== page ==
“Dear KJ” is a monthly advice column by Dr. Kjerstin “KJ” Gruys, sociologist, author and body image activist. She holds a Ph.D. in sociology with a focus on the politics of appearance and is the author of Mirror Mirror Off the Wall: How I Learned to Love My Body By Not Looking at It for a Year (Avery Press, 2012). Her work and writing have been featured by Good Morning America, 20/20, The Colbert Report, USA Today, People, New York Times, Los Angeles Times, Washington Post, NPR‘s “Tell Me More,” and “On Air with Ryan Seacrest,” among others. Find her at kjerstingruys.com.
How can I open a conversation with my parents about getting treatment?
First, congratulations on deciding to take this important step in your recovery. It can be nerve-wracking to talk to your parents about getting treatment for an eating disorder. It’s difficult to tell parents about something personal, especially if it’s something you’ve been hiding from them, but your physical and emotional health must be the priority. Every family is different, so there’s no one perfect script that will work in every instance, but here are some ideas to get you started.
First, I suggest you do some journaling to collect your thoughts. What sorts of symptoms are you experiencing? How are these symptoms making you feel? What are you hoping to get out of the conversation with your parents? Do you want to see a therapist? Do you want to see your regular doctor? (Both are a good idea!) Writing down a short list of talking points will help you remember everything, and it will help you get back on track if the conversation takes off in a different direction.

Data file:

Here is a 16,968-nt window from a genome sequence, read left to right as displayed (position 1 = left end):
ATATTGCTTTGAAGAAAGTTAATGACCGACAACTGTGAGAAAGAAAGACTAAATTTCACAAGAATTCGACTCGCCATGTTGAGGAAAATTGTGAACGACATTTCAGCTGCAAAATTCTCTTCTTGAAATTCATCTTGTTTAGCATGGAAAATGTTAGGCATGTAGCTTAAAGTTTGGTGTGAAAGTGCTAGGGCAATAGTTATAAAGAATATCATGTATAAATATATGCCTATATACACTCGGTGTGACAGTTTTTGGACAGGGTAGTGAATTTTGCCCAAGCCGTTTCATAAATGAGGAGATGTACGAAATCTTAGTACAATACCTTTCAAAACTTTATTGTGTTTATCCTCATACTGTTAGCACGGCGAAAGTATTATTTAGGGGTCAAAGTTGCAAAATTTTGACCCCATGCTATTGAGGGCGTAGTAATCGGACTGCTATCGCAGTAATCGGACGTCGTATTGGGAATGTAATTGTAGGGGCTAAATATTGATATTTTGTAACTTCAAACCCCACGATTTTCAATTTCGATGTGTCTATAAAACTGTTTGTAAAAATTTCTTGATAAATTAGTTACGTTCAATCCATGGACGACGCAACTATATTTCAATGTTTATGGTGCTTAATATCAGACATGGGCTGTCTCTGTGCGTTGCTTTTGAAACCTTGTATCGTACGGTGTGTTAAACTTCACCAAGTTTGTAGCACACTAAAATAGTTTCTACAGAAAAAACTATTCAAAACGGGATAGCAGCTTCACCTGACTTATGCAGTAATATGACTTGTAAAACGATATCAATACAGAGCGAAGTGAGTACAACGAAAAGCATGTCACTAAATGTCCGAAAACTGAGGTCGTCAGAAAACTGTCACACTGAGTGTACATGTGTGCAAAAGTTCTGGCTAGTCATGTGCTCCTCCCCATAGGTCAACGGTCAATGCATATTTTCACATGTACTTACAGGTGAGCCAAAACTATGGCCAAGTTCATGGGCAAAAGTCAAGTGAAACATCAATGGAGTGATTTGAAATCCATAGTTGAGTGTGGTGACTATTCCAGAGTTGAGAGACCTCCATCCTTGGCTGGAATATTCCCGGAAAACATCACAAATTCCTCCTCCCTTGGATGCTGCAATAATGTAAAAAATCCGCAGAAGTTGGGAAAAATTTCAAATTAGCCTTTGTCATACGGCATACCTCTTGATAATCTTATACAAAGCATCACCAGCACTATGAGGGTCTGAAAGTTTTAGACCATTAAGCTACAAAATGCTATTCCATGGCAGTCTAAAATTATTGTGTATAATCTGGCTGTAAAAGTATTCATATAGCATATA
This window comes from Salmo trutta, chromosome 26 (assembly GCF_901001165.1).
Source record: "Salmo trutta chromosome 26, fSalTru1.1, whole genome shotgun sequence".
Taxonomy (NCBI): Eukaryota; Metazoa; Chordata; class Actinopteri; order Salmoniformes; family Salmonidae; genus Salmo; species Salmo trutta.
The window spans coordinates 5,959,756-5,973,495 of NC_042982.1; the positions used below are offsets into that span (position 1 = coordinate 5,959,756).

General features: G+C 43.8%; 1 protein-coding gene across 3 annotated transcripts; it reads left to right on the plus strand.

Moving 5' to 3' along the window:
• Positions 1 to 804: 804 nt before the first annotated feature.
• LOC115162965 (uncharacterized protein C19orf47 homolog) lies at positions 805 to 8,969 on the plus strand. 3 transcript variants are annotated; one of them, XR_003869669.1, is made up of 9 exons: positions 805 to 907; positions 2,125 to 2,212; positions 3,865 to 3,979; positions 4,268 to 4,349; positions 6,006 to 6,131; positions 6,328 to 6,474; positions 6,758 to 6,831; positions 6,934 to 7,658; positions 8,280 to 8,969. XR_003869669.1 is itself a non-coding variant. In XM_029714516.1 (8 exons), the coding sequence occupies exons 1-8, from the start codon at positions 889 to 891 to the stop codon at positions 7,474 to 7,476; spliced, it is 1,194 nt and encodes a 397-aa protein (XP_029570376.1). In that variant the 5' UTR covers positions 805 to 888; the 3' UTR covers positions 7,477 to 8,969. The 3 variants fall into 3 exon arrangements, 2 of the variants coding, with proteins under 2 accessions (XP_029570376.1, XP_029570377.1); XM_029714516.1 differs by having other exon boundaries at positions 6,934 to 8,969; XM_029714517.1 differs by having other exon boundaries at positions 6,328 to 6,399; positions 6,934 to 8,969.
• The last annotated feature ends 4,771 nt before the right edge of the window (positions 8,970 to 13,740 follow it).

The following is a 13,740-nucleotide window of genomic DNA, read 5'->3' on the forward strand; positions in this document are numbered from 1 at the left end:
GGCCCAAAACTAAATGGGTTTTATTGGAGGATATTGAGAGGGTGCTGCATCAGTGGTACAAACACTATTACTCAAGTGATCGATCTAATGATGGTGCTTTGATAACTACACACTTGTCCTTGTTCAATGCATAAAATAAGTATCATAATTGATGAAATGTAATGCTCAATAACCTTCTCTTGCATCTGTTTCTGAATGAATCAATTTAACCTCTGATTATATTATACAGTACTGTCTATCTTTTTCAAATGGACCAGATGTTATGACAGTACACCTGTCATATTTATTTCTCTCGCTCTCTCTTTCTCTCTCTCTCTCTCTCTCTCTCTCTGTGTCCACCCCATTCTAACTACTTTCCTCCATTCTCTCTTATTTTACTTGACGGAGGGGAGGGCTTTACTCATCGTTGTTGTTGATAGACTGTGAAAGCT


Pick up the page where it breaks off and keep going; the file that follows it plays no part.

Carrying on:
Before speaking with your parents, I recommend taking the NEDA Online Eating Disorders Screening. This quiz can help you develop a stronger sense of what’s going on, and sharing the results of the quiz with your parents is a great way to start the conversation. The results of the quiz may help your parents better understand what you’re experiencing, and they will also see that you’re taking this seriously. Once you’ve described your symptoms, it’s important to mention what kind of help you need, such as “I think I need to go to an eating disorders specialist” or “I’d really like to see my doctor about this.”
With luck, your parents will already be familiar with mental health concerns, including eating disorders, and will be comfortable helping you seek treatment. However, if your parents are less familiar or comfortable with mental health issues and treatment options, I suggest directing them to the Parent Toolkit on the NEDA website.
In my experience, almost all parents want to be supportive and are willing to learn about eating disorders to help their child. However, if you’re worried about how your parents will react, definitely tell them this in advance, and ask them to focus on being good listeners. If talking to them in person is too overwhelming, try writing them a letter instead. Hopefully, reaching out to your parents will leave you feeling more supported. However, parents aren’t perfect and some are downright dysfunctional.
Therefore, if talking to your parents isn’t an option (or if you speak with them and it goes poorly), there are other sources of support available to you, such as a doctor or school counselor. For recovery resources and treatment options, please visit our help and support page. If you or someone you know is struggling with an eating disorder, call ANAD’s Helpline at: (888) 375-7767 or the National Alliance of Eating Disorders Helpline at: (866) 662-1235.
If you are thinking about suicide, call or text the National Suicide Prevention Lifeline at 988. In crisis situations, text “NEDA” to 741741 to be connected with a trained volunteer from the Crisis Text Line.
Having big, serious conversations with your parents is never fun or easy, but seeking support from the adults in your life is a crucial step to getting healthy. I wish you the best of luck with it.
A version of this piece originally appeared on Proud2Bme.org, NEDA’s website for teens and young adults.